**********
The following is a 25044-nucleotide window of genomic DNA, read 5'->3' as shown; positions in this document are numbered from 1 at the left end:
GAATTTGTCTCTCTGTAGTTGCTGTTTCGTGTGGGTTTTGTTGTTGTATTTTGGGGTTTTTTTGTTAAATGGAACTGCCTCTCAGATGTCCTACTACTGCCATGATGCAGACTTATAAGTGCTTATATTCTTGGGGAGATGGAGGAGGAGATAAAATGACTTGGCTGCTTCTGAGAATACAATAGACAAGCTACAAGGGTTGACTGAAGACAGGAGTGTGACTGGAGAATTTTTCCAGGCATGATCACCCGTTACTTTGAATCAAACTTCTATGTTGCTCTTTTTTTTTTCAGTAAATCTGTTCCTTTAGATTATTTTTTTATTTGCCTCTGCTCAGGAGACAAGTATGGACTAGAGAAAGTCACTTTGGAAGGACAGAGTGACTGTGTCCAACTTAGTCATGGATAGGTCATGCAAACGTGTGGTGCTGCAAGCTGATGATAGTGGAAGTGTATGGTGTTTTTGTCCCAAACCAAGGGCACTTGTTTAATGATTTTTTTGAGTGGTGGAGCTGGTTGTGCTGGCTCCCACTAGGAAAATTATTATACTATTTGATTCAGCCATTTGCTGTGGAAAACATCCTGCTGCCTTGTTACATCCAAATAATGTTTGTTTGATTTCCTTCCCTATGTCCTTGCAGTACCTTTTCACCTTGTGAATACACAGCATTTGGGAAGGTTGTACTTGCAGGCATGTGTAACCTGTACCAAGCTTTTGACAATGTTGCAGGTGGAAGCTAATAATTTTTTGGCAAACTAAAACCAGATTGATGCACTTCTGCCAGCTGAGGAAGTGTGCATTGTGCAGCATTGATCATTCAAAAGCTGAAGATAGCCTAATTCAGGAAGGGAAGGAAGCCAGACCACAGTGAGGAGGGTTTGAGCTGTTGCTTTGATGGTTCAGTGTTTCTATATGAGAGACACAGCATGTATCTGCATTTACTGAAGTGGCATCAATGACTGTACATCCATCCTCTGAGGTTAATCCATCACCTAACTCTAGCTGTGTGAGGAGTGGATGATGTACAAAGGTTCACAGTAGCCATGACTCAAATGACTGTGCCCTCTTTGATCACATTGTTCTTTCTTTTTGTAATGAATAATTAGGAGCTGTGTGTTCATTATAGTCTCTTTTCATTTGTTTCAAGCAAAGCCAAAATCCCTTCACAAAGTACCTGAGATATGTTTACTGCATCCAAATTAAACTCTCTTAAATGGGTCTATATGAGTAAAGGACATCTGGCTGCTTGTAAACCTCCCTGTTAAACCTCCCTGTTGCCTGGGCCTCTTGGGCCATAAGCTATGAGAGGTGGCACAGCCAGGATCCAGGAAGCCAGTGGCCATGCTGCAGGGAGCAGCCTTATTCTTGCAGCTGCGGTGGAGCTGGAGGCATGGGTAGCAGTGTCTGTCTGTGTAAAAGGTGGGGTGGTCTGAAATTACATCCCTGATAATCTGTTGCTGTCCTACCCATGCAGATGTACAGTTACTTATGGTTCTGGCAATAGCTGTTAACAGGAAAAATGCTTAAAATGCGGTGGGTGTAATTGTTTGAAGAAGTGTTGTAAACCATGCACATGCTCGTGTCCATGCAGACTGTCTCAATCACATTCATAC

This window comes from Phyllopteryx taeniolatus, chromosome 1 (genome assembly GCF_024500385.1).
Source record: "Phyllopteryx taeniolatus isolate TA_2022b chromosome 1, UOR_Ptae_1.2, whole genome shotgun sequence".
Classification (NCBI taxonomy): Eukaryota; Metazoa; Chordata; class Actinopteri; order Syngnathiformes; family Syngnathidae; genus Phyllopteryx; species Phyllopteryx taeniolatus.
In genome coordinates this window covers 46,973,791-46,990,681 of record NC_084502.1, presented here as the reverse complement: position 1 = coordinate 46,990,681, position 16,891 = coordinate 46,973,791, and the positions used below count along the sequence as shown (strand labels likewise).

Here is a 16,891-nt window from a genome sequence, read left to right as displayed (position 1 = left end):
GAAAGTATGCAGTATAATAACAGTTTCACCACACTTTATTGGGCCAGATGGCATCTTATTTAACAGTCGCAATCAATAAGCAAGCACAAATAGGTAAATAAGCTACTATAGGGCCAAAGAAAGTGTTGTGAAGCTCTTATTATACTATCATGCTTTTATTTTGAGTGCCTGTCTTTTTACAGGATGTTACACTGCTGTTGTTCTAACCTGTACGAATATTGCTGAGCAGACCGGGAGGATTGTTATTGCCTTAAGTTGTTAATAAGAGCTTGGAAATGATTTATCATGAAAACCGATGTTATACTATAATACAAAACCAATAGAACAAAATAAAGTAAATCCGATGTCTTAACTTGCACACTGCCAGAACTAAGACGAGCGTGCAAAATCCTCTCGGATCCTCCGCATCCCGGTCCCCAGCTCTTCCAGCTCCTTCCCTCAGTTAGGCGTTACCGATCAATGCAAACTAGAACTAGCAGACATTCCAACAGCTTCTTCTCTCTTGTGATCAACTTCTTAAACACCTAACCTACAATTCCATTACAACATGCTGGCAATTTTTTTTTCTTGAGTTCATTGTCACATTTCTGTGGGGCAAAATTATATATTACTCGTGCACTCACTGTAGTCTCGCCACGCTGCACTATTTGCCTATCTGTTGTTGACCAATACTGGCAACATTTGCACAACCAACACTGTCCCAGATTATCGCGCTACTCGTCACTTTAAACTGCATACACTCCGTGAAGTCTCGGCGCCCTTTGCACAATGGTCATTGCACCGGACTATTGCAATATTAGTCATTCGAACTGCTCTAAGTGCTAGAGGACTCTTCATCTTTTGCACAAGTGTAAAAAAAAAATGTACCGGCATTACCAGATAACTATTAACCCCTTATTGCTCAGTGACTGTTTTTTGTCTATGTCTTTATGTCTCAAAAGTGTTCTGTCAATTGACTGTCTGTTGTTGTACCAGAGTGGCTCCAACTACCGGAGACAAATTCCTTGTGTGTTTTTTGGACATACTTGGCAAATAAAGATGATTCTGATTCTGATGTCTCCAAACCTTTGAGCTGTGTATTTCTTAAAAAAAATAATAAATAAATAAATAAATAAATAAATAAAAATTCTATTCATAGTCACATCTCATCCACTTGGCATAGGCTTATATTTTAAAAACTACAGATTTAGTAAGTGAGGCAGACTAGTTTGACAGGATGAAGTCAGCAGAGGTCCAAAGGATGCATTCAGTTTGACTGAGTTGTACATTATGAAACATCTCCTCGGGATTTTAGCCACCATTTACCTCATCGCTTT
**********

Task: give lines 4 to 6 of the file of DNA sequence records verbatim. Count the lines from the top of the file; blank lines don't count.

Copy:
Source record: "Phyllopteryx taeniolatus isolate TA_2022b chromosome 1, UOR_Ptae_1.2, whole genome shotgun sequence".
Classification (NCBI taxonomy): Eukaryota; Metazoa; Chordata; class Actinopteri; order Syngnathiformes; family Syngnathidae; genus Phyllopteryx; species Phyllopteryx taeniolatus.
In genome coordinates this window covers 46,973,791-46,990,681 of record NC_084502.1, presented here as the reverse complement: position 1 = coordinate 46,990,681, position 16,891 = coordinate 46,973,791, and the positions used below count along the sequence as shown (strand labels likewise).